He could use some U.S. help.

Photographer: Hamit Huseyin/Anadolu Agency/Getty Images

Menendez and Paul Go to War Over Islamic State

Josh Rogin is a former Bloomberg View columnist.
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The outgoing chairman of the Senate Foreign Relations Committee, Robert Menendez, has written new legislation that would authorize force against Islamic State in Iraq and Syria while ending the 2002 authorization for use of force in Iraq. It's also an attempt to take momentum away from Kentucky Republican Senator Rand Paul, who has called for a Congressional declaration of war against IS.

I have obtained a copy of a draft Menendez, a New Jersey Democrat, has been circulating among committee members and staff, entitled “Authorization for the Use of Military Forces Against the Islamic State of Iraq and the Levant.”  The Menendez plan, which he worked on with Senator Tim Kaine of Virginia, differs from Paul’s resolution in several ways.

Menendez would authorize President Barack Obama to use the U.S. military to fight against IS in Iraq and Syria pursuant to the War Powers Resolution, but would not declare war against the group. But the Menendez bill would allow the use of ground troops much more broadly in Iraq and Syria, compared to the tighter restrictions Paul has proposed.

Paul would limit the president’s authority to using ground troops against IS for the missions of protecting Americans, gathering intelligence and going after high-value targets. Menendez proposes allowing all of those actions, but also permitting the use of ground troops for assisting in coalition airstrikes through on-the-ground targeting, for operational planning and for “other forms of advice and assistance" to forces fighting IS in Iraq and Syria.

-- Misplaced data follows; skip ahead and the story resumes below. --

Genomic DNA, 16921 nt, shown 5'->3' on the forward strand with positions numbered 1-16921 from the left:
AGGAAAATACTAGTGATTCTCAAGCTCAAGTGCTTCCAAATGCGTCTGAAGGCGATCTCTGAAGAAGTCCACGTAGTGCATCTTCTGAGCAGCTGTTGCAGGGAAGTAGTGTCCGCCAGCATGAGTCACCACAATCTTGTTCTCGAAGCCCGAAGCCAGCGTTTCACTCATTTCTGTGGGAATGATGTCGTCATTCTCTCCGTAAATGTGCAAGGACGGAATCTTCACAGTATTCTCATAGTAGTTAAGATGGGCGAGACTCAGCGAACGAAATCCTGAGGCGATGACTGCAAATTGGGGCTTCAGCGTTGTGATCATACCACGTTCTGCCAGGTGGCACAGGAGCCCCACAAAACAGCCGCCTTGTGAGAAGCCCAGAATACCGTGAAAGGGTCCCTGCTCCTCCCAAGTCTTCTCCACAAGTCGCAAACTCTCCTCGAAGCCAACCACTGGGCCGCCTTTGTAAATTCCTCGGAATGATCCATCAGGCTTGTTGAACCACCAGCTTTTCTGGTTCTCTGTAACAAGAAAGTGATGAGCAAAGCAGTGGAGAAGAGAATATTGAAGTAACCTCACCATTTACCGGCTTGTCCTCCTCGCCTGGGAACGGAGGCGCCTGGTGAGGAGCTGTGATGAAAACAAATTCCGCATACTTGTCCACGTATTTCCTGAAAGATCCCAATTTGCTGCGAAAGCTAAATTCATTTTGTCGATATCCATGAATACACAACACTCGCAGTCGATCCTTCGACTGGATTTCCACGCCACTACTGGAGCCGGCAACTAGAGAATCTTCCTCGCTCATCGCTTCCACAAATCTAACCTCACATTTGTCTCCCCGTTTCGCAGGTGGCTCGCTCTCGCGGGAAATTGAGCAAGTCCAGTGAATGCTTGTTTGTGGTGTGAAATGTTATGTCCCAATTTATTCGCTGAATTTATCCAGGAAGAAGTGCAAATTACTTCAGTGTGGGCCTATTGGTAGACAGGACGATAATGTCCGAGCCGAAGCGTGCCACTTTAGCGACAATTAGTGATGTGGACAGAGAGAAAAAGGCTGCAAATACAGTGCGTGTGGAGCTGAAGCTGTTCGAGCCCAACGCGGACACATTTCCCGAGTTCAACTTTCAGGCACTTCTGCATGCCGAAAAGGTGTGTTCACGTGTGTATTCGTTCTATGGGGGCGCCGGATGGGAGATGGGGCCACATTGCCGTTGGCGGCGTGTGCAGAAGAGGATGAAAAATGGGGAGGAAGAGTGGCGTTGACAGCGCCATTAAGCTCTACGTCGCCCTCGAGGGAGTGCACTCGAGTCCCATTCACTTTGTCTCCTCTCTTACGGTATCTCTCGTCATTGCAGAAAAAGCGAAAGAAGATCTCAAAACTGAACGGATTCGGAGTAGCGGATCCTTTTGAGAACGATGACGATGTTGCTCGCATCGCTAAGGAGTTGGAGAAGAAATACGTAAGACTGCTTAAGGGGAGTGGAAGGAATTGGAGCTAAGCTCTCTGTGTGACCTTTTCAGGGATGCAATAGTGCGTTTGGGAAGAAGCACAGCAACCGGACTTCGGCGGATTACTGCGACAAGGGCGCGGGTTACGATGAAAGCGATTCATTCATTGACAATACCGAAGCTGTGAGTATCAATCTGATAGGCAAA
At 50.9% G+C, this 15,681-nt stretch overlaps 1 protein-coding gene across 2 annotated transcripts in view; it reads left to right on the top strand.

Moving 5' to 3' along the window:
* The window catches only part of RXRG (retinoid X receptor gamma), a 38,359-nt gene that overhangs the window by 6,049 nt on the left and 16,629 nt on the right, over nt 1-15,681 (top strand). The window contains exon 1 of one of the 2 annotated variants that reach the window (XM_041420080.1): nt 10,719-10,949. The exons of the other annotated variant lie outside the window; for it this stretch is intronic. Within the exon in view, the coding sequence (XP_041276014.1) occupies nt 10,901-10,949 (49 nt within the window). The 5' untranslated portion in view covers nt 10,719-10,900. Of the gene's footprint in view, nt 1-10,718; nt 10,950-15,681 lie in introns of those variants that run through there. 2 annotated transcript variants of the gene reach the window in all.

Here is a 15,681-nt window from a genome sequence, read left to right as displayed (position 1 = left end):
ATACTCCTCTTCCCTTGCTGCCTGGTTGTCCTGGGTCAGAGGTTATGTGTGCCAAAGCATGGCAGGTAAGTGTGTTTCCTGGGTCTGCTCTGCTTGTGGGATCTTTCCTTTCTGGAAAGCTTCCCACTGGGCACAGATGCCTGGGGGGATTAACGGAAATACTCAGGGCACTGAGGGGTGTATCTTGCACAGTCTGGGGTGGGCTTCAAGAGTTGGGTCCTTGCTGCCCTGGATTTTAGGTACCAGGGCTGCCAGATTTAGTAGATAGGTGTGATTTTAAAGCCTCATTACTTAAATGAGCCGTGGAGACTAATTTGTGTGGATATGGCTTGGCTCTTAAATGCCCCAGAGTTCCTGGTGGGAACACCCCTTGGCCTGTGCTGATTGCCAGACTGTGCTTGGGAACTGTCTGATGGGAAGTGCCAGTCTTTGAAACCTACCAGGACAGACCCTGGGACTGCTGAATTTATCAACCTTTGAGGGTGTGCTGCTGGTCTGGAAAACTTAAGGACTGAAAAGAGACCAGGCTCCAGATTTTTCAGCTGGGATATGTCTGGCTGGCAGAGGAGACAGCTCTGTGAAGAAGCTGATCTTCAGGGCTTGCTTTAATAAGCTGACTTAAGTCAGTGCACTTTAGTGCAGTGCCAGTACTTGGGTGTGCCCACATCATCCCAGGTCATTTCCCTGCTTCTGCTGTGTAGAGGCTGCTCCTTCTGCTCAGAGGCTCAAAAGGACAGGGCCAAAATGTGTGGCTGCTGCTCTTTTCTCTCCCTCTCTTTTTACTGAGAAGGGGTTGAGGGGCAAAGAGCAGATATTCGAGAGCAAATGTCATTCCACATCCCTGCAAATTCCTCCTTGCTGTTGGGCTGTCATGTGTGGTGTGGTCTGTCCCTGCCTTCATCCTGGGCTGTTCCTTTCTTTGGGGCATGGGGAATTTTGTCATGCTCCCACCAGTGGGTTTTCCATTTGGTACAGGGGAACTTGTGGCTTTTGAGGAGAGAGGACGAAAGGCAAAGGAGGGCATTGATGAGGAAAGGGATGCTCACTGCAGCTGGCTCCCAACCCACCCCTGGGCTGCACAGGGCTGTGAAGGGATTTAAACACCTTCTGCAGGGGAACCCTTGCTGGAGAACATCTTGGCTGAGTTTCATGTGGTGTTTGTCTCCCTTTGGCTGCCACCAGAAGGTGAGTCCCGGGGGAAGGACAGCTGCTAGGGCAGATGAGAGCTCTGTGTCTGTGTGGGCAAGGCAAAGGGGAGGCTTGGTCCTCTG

Menendez makes clear in his bill that U.S. forces would not be permitted to participate in missions intended to lead to U.S. ground combat operations.

Also, whereas the Paul legislation would expire in one year, the Menendez bill would sunset after three years. Menendez would also require the Obama administration to report to Congress on the objectives of the anti-IS mission and the exact contributions of coalition partners, and to spell out “a realistic end goal and exit strategy and an estimate of the costs involved.”

Both senators' proposals would repeal the 2002 authorization for the use of force in Iraq. Paul’s version would also repeal the 2001 authorization of use of force against al-Qaeda, after one year.

Menendez intended to unveil his resolution at this morning’s committee business meeting, where Paul tried to force a vote on his version by attempting to attach it to an unrelated clean-water bill sponsored by his Republican colleague and the incoming committee chairman, Bob Corker.

 “This is not the right thing to do today. Is there not some other way for us to deal with this where we actually have hearings, understand it more fully?” Corker said of Paul's ploy at the meeting.  

A two-hour debate ensued, after which Paul agreed to pull his amendment, negating the need for Menendez to counter. Menendez pledged to hold a hearing and another business meeting next week on the issue. Committee sources said that key senators will continue to negotiate over the text over the weekend.

“A hearing and a vote, that’s what I’ve always wanted,” Paul told reporters after the meeting.

What senators  from both parties have criticized, one way or the other, is the administration’s decision not to offer any text for an authorization against IS. Obama officials have relied on existing laws to justify the mission. Without more direction from the White House, Congress might not be able to pass a new authorization this year. Next year, when the Republicans are in the lead, the effort will only get more complicated.

This column does not necessarily reflect the opinion of Bloomberg View's editorial board or Bloomberg LP, its owners and investors.

To contact the author on this story:
Josh Rogin at joshrogin@bloomberg.net

To contact the editor on this story:
Tobin Harshaw at tharshaw@bloomberg.net